Nonsense. Ever see someone’s face at mile 20 of a marathon? Do they look happy to you?
OK, maybe people aren’t happy while exercising, but evidence shows they’re better off, in general, after the fact. Physical activity has a positive effect on mood, and is considered a valid treatment strategy to battle anxiety disorders and even depression. Although most explanations are somewhat wishy-washy, researchers believe that hedonistic value of exercise is important in mental health. Exercise simply makes us feel good about ourselves. And this is not only true in humans, but in animals, as well. Rats and mice that are given free access to a running wheel will use it, and lab rodents typically won’t do anything that doesn’t provide them some sort of pleasure.
But what about anger — can exercise prevent us from getting angry in the first place?
Gretchen Reynolds’ new post on the ‘NYT Well’ column discuss new evidence that shows exercise — even a single, isolated session — can alter how we respond to challenges that angered us in the past.
In one particular study, researchers showed a group of undergraduate students a series of images while recording EEG signals from their brains. Some of the images were pleasant, while others were meant to make the participants angry. After the students watched the videos, they rated their current anger on a scale from 0 to 9. At baseline, the electrical activity in the brains of students showed they were disturbed by the nastier images, and they all rated their anger on the high-side of the 0-9 scale.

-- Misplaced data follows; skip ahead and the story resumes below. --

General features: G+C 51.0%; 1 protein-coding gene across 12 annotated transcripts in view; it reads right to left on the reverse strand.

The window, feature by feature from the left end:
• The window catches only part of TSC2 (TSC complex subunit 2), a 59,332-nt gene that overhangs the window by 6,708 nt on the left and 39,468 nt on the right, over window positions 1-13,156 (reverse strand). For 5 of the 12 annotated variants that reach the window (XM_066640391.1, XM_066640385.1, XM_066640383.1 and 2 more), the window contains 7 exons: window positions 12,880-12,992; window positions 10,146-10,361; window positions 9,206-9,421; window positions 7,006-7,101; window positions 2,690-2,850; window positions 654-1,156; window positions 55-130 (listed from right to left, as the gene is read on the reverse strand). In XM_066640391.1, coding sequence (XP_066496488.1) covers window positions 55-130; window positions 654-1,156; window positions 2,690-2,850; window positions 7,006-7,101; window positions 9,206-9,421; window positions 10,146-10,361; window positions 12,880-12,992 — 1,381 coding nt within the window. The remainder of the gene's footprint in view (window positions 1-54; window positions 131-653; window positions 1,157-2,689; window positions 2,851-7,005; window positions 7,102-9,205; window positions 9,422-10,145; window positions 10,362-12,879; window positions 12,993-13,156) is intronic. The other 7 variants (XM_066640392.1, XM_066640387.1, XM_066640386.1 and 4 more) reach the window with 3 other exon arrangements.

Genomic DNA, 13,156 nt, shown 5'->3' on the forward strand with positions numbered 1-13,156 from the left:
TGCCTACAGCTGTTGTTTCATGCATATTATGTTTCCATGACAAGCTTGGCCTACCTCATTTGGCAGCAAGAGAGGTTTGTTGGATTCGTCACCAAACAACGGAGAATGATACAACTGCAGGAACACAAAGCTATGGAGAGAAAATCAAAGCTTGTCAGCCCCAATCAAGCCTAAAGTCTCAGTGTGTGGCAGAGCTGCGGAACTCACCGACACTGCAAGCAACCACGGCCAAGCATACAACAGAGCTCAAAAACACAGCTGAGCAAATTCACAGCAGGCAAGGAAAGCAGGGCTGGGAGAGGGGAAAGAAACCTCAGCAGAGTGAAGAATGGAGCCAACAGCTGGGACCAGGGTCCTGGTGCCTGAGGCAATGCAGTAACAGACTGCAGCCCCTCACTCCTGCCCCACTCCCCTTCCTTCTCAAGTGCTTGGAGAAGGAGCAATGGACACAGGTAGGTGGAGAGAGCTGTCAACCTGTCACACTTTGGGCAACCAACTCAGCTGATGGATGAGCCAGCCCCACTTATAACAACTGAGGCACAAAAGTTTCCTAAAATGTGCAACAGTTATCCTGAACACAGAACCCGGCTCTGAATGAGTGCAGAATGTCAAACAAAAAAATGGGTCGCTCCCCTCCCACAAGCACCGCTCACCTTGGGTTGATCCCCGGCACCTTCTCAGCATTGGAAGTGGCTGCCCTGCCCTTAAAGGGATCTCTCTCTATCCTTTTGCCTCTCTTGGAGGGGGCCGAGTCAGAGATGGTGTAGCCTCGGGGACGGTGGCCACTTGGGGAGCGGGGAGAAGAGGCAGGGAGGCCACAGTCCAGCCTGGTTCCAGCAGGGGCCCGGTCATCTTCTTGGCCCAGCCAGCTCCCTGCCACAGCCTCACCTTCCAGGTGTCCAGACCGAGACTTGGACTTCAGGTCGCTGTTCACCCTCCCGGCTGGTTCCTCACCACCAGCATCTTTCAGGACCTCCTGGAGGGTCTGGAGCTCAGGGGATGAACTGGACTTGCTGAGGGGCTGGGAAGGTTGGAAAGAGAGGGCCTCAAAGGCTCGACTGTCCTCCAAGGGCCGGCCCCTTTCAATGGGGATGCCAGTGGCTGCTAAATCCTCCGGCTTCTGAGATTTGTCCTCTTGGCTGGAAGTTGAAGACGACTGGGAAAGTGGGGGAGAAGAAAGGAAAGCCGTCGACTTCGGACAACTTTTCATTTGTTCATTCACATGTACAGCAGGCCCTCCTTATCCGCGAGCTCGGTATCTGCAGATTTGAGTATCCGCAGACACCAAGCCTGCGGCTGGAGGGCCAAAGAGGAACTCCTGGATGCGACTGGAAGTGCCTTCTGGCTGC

The students were then divided into two groups. And on the days between the experiment, one group did some light/moderate exercise (like 30 minutes on a stationary bike), while the other group did not exercise at all. When re-tested, the electrical activity of the brains of all the students, regardless if they exercised or not, showed that they became angry while watching the videos. But the students that had exercised the day before were able to shake-off their anger, and at the end of the session, they just weren’t as upset as those in the physically-inactive group.
The results suggest that exercise may in fact be a preventive measure against the buildup of anger.
The rest of Reynolds’ post talks about the mechanism of how exercise could make us less like to boil over in anger. She provides some hand-waiving explanations, saying changes in serotonin levels in chronic exercisers make them less angry. While this may be true, exercise is a complex activity that changes so much in the body — neurotransmitter levels, blood flow, hormone levels, just to name a few — so I’d caution readers that it’s hard to pinpoint which physiological catalyst could be real the anger-fighting superhero. Or maybe it’s not one particular molecule, but the sum total that makes exercise so powerful.
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